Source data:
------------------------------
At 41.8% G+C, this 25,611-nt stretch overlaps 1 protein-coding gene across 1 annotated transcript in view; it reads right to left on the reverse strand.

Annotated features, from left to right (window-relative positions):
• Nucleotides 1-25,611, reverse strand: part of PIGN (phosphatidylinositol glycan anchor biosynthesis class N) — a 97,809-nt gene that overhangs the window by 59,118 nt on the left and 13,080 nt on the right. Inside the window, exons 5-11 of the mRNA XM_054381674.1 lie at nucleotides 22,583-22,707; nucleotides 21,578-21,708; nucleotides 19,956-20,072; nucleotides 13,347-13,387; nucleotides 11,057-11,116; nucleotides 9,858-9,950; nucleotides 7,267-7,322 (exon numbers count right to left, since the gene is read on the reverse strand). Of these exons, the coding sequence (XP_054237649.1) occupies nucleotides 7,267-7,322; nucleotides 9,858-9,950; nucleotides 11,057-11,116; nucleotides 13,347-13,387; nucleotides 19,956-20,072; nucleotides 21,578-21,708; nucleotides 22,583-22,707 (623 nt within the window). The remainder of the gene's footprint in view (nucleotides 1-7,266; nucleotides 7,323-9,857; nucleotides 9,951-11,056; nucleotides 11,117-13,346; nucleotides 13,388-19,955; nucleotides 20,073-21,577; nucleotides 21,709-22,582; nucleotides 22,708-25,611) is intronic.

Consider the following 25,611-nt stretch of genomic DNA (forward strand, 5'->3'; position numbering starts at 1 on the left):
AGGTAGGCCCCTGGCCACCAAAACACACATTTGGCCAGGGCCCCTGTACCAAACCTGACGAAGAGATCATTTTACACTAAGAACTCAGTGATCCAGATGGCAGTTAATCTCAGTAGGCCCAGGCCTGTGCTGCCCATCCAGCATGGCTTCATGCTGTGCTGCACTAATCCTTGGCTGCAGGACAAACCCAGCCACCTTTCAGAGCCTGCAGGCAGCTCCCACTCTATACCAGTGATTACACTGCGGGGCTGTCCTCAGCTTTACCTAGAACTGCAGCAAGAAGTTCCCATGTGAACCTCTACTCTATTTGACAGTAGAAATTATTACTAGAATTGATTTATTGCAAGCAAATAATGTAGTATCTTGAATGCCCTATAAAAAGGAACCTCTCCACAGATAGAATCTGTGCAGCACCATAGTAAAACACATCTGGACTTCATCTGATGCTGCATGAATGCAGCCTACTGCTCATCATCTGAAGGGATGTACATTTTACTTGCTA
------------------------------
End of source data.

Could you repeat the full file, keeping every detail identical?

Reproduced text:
At 41.8% G+C, this 25,611-nt stretch overlaps 1 protein-coding gene across 1 annotated transcript in view; it reads right to left on the reverse strand.

Annotated features, from left to right (window-relative positions):
• Nucleotides 1-25,611, reverse strand: part of PIGN (phosphatidylinositol glycan anchor biosynthesis class N) — a 97,809-nt gene that overhangs the window by 59,118 nt on the left and 13,080 nt on the right. Inside the window, exons 5-11 of the mRNA XM_054381674.1 lie at nucleotides 22,583-22,707; nucleotides 21,578-21,708; nucleotides 19,956-20,072; nucleotides 13,347-13,387; nucleotides 11,057-11,116; nucleotides 9,858-9,950; nucleotides 7,267-7,322 (exon numbers count right to left, since the gene is read on the reverse strand). Of these exons, the coding sequence (XP_054237649.1) occupies nucleotides 7,267-7,322; nucleotides 9,858-9,950; nucleotides 11,057-11,116; nucleotides 13,347-13,387; nucleotides 19,956-20,072; nucleotides 21,578-21,708; nucleotides 22,583-22,707 (623 nt within the window). The remainder of the gene's footprint in view (nucleotides 1-7,266; nucleotides 7,323-9,857; nucleotides 9,951-11,056; nucleotides 11,117-13,346; nucleotides 13,388-19,955; nucleotides 20,073-21,577; nucleotides 21,709-22,582; nucleotides 22,708-25,611) is intronic.

Consider the following 25,611-nt stretch of genomic DNA (forward strand, 5'->3'; position numbering starts at 1 on the left):
AGGTAGGCCCCTGGCCACCAAAACACACATTTGGCCAGGGCCCCTGTACCAAACCTGACGAAGAGATCATTTTACACTAAGAACTCAGTGATCCAGATGGCAGTTAATCTCAGTAGGCCCAGGCCTGTGCTGCCCATCCAGCATGGCTTCATGCTGTGCTGCACTAATCCTTGGCTGCAGGACAAACCCAGCCACCTTTCAGAGCCTGCAGGCAGCTCCCACTCTATACCAGTGATTACACTGCGGGGCTGTCCTCAGCTTTACCTAGAACTGCAGCAAGAAGTTCCCATGTGAACCTCTACTCTATTTGACAGTAGAAATTATTACTAGAATTGATTTATTGCAAGCAAATAATGTAGTATCTTGAATGCCCTATAAAAAGGAACCTCTCCACAGATAGAATCTGTGCAGCACCATAGTAAAACACATCTGGACTTCATCTGATGCTGCATGAATGCAGCCTACTGCTCATCATCTGAAGGGATGTACATTTTACTTGCTA